Flight 3407 Families Upset By FAA Timeline

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New safety regulations announced by the FAA were influenced in part by the 2009 crash of Continental Flight 3407, but they may not be implemented until 2013 and that time frame has angered some safety activists. Rules affecting pilot rest requirements and training passed through Congress two years ago attached to an implementation date of Oct. 1, 2011. The FAA, citing the large volume of public comments they received, has announced that the final rule will not be ready until Oct. 19, 2013. Some surviving family members worked together to push for changes amid concerns over pilot rest and training requirements. The FAA says it's working aggressively to improve safety.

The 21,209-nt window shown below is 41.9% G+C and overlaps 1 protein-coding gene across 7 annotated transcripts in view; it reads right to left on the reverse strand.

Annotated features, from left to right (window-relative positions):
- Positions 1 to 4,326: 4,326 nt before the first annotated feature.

The FAA said in a statement that it "continues to work on a final rule to update the commercial pilot training requirements," BuffaloNews.com reported. The agency says it is also working to improve stall and upset recovery training requirements. A man who lost his daughter in the crash of Flight 3407 told the newspaper, "Once again, we are reminded that we can never relax, and that we must read the fine print in each and every one of these monthly government reports, or else these lobbyists are going to run circles around us." Airlines have opposed the application of new fatigue rules. The crash of Flight 2407 near Buffalo, N.Y., killed all 49 aboard, plus one on the ground. Neither pilot of Flight 3407 had slept in a bed the night before the accident. The NTSB did not cite fatigue as a causal factor affecting the crash.